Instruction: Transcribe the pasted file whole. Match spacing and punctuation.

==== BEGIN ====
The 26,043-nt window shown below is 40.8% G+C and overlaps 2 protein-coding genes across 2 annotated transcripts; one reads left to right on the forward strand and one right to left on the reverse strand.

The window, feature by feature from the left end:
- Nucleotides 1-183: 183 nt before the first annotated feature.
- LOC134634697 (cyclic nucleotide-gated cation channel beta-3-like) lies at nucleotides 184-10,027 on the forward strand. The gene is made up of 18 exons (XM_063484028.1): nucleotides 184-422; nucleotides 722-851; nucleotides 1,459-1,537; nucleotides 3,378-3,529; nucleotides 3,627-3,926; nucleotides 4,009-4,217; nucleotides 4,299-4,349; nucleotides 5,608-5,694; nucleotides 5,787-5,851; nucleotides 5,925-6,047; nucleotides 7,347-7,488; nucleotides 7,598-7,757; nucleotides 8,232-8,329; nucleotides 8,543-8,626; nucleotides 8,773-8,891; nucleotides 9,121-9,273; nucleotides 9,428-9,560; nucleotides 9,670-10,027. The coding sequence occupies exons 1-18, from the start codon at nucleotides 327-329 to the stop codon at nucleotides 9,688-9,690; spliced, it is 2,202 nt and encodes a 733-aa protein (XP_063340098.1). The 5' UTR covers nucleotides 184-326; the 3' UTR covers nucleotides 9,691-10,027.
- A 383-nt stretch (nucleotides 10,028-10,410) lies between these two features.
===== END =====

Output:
The 26,043-nt window shown below is 40.8% G+C and overlaps 2 protein-coding genes across 2 annotated transcripts; one reads left to right on the forward strand and one right to left on the reverse strand.

The window, feature by feature from the left end:
- Nucleotides 1-183: 183 nt before the first annotated feature.
- LOC134634697 (cyclic nucleotide-gated cation channel beta-3-like) lies at nucleotides 184-10,027 on the forward strand. The gene is made up of 18 exons (XM_063484028.1): nucleotides 184-422; nucleotides 722-851; nucleotides 1,459-1,537; nucleotides 3,378-3,529; nucleotides 3,627-3,926; nucleotides 4,009-4,217; nucleotides 4,299-4,349; nucleotides 5,608-5,694; nucleotides 5,787-5,851; nucleotides 5,925-6,047; nucleotides 7,347-7,488; nucleotides 7,598-7,757; nucleotides 8,232-8,329; nucleotides 8,543-8,626; nucleotides 8,773-8,891; nucleotides 9,121-9,273; nucleotides 9,428-9,560; nucleotides 9,670-10,027. The coding sequence occupies exons 1-18, from the start codon at nucleotides 327-329 to the stop codon at nucleotides 9,688-9,690; spliced, it is 2,202 nt and encodes a 733-aa protein (XP_063340098.1). The 5' UTR covers nucleotides 184-326; the 3' UTR covers nucleotides 9,691-10,027.
- A 383-nt stretch (nucleotides 10,028-10,410) lies between these two features.